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Jets assistant withdraws from Dolphins search

MIAMI (Jan. 15, 2007) -- New York Jets offensive coordinator Brian Schottenheimer withdrew from consideration for the Miami Dolphins' head-coaching job, further reducing their once-long list of candidates.

Former Atlanta Falcons coach Jim Mora visited the Dolphins complex for a second interview. The only other candidate known to have met twice with team officials is Georgia Tech coach Chan Gailey.

The team met with 12 coaches during the first round of interviews, which ended Jan. 10.

It wasn't known why Schottenheimer pulled out of consideration. He's the son of Marty Schottenheimer, whose San Diego Chargers were eliminated from the playoffs Jan. 14 by New England. The elder Schottenheimer's job could be in jeopardy, and if he's fired, there's speculation the Dolphins might pursue him.

Brian Schottenheimer, 33, was the Dolphins' youngest candidate. He has been an NFL assistant for eight seasons.

"I have withdrawn my name from consideration for the Miami Dolphins' head coaching vacancy," he said in a statement. "I am committed to the New York Jets."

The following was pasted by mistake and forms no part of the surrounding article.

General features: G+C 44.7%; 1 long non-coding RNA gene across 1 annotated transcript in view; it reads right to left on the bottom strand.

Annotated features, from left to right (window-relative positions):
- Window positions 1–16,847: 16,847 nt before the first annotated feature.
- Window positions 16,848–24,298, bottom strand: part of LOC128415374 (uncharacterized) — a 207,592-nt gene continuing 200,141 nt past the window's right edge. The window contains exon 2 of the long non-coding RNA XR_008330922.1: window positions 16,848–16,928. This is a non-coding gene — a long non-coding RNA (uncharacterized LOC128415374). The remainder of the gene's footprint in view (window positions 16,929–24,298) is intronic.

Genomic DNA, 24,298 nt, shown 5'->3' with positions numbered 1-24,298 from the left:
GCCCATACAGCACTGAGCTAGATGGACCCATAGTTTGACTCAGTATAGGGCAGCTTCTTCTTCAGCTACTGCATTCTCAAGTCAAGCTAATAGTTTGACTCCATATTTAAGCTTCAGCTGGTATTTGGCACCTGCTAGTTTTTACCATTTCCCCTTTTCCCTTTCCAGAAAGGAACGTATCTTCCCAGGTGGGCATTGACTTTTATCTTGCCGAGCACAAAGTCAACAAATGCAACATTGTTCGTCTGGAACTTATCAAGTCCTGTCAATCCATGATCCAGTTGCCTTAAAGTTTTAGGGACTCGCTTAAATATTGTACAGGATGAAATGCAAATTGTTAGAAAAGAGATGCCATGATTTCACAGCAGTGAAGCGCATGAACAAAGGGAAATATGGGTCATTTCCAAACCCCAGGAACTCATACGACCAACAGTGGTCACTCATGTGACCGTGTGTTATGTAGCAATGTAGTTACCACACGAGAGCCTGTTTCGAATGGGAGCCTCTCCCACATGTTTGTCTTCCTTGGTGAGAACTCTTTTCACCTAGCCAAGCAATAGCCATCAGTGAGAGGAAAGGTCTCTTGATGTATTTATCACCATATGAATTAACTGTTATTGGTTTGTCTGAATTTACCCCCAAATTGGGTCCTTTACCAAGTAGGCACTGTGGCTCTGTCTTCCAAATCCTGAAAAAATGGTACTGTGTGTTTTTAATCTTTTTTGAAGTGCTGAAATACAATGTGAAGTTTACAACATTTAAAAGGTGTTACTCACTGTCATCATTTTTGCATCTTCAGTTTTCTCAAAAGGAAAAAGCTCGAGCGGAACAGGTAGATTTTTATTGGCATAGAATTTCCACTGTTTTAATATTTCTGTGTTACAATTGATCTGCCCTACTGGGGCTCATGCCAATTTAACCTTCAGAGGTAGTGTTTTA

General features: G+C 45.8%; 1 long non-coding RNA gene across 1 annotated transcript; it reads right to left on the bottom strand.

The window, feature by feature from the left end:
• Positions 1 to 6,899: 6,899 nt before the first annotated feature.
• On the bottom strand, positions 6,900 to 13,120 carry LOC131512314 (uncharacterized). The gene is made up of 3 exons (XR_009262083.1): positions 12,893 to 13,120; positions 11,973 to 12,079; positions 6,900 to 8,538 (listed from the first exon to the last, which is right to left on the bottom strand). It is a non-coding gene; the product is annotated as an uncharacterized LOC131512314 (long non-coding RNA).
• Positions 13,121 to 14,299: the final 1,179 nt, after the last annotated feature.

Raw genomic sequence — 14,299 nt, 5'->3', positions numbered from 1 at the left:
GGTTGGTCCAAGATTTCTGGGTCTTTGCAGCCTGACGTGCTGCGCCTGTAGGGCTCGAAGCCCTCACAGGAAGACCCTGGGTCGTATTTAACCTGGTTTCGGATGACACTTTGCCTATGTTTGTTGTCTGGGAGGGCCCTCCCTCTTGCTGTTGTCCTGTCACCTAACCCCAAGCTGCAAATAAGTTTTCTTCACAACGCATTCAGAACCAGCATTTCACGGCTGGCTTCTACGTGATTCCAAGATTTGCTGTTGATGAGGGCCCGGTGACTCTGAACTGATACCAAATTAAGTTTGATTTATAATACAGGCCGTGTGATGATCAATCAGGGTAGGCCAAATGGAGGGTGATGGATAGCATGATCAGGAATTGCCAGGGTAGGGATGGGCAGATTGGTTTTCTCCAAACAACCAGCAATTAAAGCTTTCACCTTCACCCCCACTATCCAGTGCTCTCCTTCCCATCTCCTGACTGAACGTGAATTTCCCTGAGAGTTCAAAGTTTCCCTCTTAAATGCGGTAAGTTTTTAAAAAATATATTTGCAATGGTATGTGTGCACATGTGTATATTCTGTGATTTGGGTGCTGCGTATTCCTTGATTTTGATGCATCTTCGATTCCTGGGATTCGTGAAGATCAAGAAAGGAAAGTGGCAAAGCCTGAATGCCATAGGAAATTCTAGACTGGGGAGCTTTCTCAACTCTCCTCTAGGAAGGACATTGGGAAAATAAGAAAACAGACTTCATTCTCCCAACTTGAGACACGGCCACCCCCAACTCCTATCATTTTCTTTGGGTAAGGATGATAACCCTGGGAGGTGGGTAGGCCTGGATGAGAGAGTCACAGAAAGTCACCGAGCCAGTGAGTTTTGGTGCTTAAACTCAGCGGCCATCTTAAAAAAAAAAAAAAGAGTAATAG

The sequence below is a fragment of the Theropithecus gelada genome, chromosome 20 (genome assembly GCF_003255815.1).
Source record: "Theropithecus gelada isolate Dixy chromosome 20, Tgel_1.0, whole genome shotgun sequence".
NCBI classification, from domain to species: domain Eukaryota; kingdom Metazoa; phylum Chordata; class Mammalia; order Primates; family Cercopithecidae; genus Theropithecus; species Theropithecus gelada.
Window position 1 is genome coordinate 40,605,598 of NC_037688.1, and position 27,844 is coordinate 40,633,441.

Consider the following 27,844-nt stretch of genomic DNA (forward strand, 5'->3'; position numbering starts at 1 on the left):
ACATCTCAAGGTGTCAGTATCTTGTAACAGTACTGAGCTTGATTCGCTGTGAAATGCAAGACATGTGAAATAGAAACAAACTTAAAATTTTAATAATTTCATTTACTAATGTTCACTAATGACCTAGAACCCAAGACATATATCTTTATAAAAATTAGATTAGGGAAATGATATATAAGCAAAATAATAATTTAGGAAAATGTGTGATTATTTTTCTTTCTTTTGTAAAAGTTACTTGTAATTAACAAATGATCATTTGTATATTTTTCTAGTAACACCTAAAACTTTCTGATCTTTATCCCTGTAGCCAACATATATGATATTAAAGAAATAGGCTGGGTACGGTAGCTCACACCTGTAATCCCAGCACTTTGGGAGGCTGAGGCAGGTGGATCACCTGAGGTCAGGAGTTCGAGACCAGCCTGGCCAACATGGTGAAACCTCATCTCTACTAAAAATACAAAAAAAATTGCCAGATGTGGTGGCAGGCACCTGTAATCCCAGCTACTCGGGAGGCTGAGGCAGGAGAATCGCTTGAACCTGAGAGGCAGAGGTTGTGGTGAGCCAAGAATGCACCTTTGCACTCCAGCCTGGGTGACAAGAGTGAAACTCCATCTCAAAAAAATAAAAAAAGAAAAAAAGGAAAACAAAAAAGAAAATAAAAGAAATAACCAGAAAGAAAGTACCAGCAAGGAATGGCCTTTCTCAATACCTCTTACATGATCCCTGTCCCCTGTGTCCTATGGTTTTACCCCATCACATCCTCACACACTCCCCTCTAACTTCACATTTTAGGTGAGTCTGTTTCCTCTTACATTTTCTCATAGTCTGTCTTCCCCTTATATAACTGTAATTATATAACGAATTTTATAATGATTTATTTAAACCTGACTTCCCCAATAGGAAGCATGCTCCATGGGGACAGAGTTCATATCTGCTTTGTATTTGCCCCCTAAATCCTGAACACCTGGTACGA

The Jets made the playoffs this season, and their offense and quarterback Chad Pennington showed improvement in Schottenheimer's first year with the team.

"Brian's creative approach on offense was an integral part of our progress in the 2006 season," head coach Eric Mangini said in a statement. "I'm pleased he will remain with the Jets to build on that progress."

One candidate interviewed earlier by the Dolphins, former Pittsburgh Steelers offensive coordinator Ken Whisenhunt, became Arizona's head coach Jan. 14. Two others interviewed by Miami, Chicago Bears assistants Ron Rivera and Ron Turner, are unavailable for further talks while their team remains in the playoffs.

Also interviewed last week was Dolphins defensive coordinator Dom Capers, who then reached an agreement on a new three-year contract. It's unclear whether he remains in contention for the head job vacated when Nick Saban left for Alabama on Jan. 3.

The Associated Press News Service

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